The federal Labor Party has won significant concessions from the federal government in relation to the proposed China Australia Free Trade Agreement (ChAFTA).
In return for Labour support for the Agreement, the government has agreed to measures designed to provide stronger protections for Australian jobs. These will involve requiring labour market testing before companies operating under the ChAFTA can import workers into Australia, use of enterprise agreements as a reference point for 457 visa workers' salaries and a 90-day deadline on obtaining occupational or trades licences.
The new requirements will be introduced via changes to migration regulations rather than through changes to the ChAFTA itself.
Australian unions have campaigned strongly against aspects of the trade deal which would have exempted certain employers wanting to bring workers into Australia from first proving they couldn’t find people in Australia to do the job.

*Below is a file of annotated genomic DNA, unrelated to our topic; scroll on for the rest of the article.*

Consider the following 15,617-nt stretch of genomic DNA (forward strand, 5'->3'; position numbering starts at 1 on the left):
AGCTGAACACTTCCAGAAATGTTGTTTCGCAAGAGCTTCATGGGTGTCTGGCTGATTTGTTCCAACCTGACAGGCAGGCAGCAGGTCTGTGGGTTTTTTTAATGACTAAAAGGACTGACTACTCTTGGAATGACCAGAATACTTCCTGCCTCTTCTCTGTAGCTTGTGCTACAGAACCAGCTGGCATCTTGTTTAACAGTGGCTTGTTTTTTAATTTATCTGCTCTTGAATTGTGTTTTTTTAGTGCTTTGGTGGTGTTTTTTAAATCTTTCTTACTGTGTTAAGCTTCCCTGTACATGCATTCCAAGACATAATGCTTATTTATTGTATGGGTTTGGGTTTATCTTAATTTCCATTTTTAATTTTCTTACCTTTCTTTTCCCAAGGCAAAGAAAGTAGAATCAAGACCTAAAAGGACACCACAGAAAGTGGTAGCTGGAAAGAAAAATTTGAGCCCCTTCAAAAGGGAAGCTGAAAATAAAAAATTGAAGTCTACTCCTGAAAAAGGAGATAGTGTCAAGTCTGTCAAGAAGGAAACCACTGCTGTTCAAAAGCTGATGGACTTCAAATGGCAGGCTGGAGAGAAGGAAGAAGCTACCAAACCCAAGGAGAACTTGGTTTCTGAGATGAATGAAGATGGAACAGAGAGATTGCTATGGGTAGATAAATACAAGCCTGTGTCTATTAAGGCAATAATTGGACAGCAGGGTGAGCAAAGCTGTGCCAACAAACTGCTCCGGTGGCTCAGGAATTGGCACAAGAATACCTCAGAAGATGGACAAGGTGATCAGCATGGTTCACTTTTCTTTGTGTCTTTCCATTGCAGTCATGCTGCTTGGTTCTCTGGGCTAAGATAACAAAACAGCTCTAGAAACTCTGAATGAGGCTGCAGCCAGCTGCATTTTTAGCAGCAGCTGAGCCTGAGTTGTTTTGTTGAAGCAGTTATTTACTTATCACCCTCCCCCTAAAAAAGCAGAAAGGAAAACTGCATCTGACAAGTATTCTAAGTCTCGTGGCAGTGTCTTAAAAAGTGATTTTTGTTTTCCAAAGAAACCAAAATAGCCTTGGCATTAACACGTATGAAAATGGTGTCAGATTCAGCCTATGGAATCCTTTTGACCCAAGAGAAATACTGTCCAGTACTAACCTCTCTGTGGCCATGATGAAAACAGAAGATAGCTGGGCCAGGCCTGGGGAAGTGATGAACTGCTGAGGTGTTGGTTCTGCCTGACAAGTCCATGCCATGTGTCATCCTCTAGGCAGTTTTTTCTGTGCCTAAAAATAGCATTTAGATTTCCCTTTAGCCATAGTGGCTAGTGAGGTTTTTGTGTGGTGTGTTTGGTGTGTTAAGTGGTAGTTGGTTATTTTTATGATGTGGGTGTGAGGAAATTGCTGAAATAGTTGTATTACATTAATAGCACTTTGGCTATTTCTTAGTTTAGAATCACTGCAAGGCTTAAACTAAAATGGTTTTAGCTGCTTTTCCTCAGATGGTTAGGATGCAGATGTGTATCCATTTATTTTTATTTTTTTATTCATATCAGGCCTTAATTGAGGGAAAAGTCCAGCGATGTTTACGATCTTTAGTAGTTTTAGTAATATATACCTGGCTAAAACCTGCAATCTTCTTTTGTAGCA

Unions have also opposed provisions that would have exempted such workers from Australian licensing standards (e.g. for electrical work).
Responding to the deal, ACTU President Ged Kearney said that despite the measures negotiated by Labor, union concerns continued.
"There are still major gaps for us with the China free trade agreement and we don't think these amendments to the migration bill will fix all of the problems," she said.
As an example she pointed to the fact that workers would still be able to enter Australia and work for up to 90 days without having to meet Australian licensing standards. A further concern is the capacity of the Department of Immigration to actually enforce the licensing requirements.
CEPU National Secretary, Alan Hicks said that the new protections were “better than nothing, but only just”.